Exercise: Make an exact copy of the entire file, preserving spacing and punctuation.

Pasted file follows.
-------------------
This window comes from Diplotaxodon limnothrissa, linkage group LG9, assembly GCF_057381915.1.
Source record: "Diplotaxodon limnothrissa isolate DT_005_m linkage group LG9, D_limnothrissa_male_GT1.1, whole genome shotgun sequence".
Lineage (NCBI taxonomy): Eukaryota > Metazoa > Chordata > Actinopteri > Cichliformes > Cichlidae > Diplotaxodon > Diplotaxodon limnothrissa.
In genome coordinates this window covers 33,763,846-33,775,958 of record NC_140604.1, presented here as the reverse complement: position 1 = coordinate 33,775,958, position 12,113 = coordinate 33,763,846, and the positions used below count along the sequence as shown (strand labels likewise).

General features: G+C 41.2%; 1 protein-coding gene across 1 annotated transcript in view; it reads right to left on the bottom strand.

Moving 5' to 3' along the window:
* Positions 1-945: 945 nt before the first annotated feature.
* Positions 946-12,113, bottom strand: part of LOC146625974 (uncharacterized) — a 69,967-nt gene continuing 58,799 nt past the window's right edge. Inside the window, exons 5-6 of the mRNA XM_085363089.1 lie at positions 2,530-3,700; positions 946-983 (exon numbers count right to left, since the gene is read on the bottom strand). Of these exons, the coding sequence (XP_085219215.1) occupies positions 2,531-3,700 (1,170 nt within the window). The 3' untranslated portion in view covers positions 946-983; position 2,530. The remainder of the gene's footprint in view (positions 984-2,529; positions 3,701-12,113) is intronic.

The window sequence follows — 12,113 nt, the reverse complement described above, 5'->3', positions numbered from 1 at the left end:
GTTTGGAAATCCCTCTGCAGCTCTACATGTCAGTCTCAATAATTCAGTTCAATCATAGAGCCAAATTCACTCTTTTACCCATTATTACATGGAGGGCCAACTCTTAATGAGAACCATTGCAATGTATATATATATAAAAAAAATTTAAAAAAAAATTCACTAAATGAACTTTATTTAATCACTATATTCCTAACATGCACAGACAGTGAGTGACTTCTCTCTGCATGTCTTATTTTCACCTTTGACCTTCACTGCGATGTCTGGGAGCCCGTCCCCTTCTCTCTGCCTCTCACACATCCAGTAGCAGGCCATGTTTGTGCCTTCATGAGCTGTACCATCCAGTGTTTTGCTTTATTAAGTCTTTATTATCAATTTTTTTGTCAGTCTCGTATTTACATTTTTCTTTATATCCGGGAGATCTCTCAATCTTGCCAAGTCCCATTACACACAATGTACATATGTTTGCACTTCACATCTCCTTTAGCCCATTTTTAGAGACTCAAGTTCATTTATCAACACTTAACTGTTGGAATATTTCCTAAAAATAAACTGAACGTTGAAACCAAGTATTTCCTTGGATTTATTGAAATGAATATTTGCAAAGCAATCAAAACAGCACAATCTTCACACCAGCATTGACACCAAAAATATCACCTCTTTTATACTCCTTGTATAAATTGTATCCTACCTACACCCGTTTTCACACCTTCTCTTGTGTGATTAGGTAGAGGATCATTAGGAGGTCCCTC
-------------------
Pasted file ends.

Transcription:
This window comes from Diplotaxodon limnothrissa, linkage group LG9, assembly GCF_057381915.1.
Source record: "Diplotaxodon limnothrissa isolate DT_005_m linkage group LG9, D_limnothrissa_male_GT1.1, whole genome shotgun sequence".
Lineage (NCBI taxonomy): Eukaryota > Metazoa > Chordata > Actinopteri > Cichliformes > Cichlidae > Diplotaxodon > Diplotaxodon limnothrissa.
In genome coordinates this window covers 33,763,846-33,775,958 of record NC_140604.1, presented here as the reverse complement: position 1 = coordinate 33,775,958, position 12,113 = coordinate 33,763,846, and the positions used below count along the sequence as shown (strand labels likewise).

General features: G+C 41.2%; 1 protein-coding gene across 1 annotated transcript in view; it reads right to left on the bottom strand.

Moving 5' to 3' along the window:
* Positions 1-945: 945 nt before the first annotated feature.
* Positions 946-12,113, bottom strand: part of LOC146625974 (uncharacterized) — a 69,967-nt gene continuing 58,799 nt past the window's right edge. Inside the window, exons 5-6 of the mRNA XM_085363089.1 lie at positions 2,530-3,700; positions 946-983 (exon numbers count right to left, since the gene is read on the bottom strand). Of these exons, the coding sequence (XP_085219215.1) occupies positions 2,531-3,700 (1,170 nt within the window). The 3' untranslated portion in view covers positions 946-983; position 2,530. The remainder of the gene's footprint in view (positions 984-2,529; positions 3,701-12,113) is intronic.

The window sequence follows — 12,113 nt, the reverse complement described above, 5'->3', positions numbered from 1 at the left end:
GTTTGGAAATCCCTCTGCAGCTCTACATGTCAGTCTCAATAATTCAGTTCAATCATAGAGCCAAATTCACTCTTTTACCCATTATTACATGGAGGGCCAACTCTTAATGAGAACCATTGCAATGTATATATATATAAAAAAAATTTAAAAAAAAATTCACTAAATGAACTTTATTTAATCACTATATTCCTAACATGCACAGACAGTGAGTGACTTCTCTCTGCATGTCTTATTTTCACCTTTGACCTTCACTGCGATGTCTGGGAGCCCGTCCCCTTCTCTCTGCCTCTCACACATCCAGTAGCAGGCCATGTTTGTGCCTTCATGAGCTGTACCATCCAGTGTTTTGCTTTATTAAGTCTTTATTATCAATTTTTTTGTCAGTCTCGTATTTACATTTTTCTTTATATCCGGGAGATCTCTCAATCTTGCCAAGTCCCATTACACACAATGTACATATGTTTGCACTTCACATCTCCTTTAGCCCATTTTTAGAGACTCAAGTTCATTTATCAACACTTAACTGTTGGAATATTTCCTAAAAATAAACTGAACGTTGAAACCAAGTATTTCCTTGGATTTATTGAAATGAATATTTGCAAAGCAATCAAAACAGCACAATCTTCACACCAGCATTGACACCAAAAATATCACCTCTTTTATACTCCTTGTATAAATTGTATCCTACCTACACCCGTTTTCACACCTTCTCTTGTGTGATTAGGTAGAGGATCATTAGGAGGTCCCTC